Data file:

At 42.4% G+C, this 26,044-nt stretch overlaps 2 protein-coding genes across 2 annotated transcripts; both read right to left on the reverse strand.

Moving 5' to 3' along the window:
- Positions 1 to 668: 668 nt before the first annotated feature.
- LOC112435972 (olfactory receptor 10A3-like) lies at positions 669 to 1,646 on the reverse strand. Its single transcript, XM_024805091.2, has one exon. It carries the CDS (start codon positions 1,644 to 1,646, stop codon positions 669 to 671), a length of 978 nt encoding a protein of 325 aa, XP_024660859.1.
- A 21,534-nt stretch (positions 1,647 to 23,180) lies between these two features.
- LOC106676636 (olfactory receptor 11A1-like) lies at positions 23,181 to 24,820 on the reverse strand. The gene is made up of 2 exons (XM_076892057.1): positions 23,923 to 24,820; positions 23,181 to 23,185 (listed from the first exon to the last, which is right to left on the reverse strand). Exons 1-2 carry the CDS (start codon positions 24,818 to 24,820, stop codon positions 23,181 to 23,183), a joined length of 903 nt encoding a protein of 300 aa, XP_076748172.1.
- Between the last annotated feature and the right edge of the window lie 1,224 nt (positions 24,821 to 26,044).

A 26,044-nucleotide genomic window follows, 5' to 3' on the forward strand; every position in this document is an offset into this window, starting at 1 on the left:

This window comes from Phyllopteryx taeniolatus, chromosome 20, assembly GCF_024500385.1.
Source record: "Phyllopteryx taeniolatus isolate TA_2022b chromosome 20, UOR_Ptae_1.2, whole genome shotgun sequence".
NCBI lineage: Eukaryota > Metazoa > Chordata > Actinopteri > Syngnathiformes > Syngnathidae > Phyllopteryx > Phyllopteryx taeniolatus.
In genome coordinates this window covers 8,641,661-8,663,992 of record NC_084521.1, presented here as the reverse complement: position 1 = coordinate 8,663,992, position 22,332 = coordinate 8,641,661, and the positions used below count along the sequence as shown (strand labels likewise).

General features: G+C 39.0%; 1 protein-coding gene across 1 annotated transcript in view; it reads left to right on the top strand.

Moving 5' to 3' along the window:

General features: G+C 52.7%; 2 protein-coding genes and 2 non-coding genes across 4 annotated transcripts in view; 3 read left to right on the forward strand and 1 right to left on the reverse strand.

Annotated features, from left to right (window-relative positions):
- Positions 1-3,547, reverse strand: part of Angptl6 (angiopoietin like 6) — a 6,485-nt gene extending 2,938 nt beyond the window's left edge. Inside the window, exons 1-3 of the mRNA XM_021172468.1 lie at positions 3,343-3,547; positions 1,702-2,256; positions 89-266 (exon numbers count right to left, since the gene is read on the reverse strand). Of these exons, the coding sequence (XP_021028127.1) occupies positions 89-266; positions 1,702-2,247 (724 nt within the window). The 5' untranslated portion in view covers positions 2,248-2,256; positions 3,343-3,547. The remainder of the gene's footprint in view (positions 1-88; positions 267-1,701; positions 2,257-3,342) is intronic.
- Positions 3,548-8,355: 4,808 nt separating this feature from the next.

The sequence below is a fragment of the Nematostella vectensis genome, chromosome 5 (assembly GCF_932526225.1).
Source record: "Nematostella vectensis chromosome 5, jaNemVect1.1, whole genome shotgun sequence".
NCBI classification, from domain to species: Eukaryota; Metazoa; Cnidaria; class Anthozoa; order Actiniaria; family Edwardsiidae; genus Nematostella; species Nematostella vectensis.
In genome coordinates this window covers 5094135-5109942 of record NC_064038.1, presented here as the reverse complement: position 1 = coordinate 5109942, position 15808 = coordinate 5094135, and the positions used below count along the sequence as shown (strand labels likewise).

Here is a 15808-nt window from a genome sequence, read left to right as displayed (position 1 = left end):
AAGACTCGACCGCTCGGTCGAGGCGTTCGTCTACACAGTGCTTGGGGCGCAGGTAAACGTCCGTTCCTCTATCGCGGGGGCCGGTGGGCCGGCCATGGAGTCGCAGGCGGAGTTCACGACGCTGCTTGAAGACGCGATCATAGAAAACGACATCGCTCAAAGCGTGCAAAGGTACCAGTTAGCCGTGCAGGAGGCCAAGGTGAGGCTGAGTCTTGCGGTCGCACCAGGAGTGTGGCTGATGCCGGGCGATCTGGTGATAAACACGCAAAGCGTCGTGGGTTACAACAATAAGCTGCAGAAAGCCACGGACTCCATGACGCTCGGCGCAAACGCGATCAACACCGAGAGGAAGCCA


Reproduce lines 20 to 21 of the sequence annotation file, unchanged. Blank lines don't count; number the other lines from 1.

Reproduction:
Source record: "Nematostella vectensis chromosome 5, jaNemVect1.1, whole genome shotgun sequence".
NCBI classification, from domain to species: Eukaryota; Metazoa; Cnidaria; class Anthozoa; order Actiniaria; family Edwardsiidae; genus Nematostella; species Nematostella vectensis.